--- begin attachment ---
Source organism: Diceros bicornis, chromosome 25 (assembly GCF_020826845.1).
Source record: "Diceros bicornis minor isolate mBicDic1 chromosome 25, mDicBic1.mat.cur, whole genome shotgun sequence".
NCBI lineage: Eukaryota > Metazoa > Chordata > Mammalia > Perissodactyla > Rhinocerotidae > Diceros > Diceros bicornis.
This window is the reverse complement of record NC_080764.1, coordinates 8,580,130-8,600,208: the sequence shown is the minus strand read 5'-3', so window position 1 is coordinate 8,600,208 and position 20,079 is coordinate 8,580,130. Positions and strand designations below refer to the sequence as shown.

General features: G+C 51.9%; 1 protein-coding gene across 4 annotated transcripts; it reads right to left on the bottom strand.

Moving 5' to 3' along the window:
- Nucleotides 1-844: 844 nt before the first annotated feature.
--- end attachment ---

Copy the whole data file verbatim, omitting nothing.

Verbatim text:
Source organism: Diceros bicornis, chromosome 25 (assembly GCF_020826845.1).
Source record: "Diceros bicornis minor isolate mBicDic1 chromosome 25, mDicBic1.mat.cur, whole genome shotgun sequence".
NCBI lineage: Eukaryota > Metazoa > Chordata > Mammalia > Perissodactyla > Rhinocerotidae > Diceros > Diceros bicornis.
This window is the reverse complement of record NC_080764.1, coordinates 8,580,130-8,600,208: the sequence shown is the minus strand read 5'-3', so window position 1 is coordinate 8,600,208 and position 20,079 is coordinate 8,580,130. Positions and strand designations below refer to the sequence as shown.

General features: G+C 51.9%; 1 protein-coding gene across 4 annotated transcripts; it reads right to left on the bottom strand.

Moving 5' to 3' along the window:
- Nucleotides 1-844: 844 nt before the first annotated feature.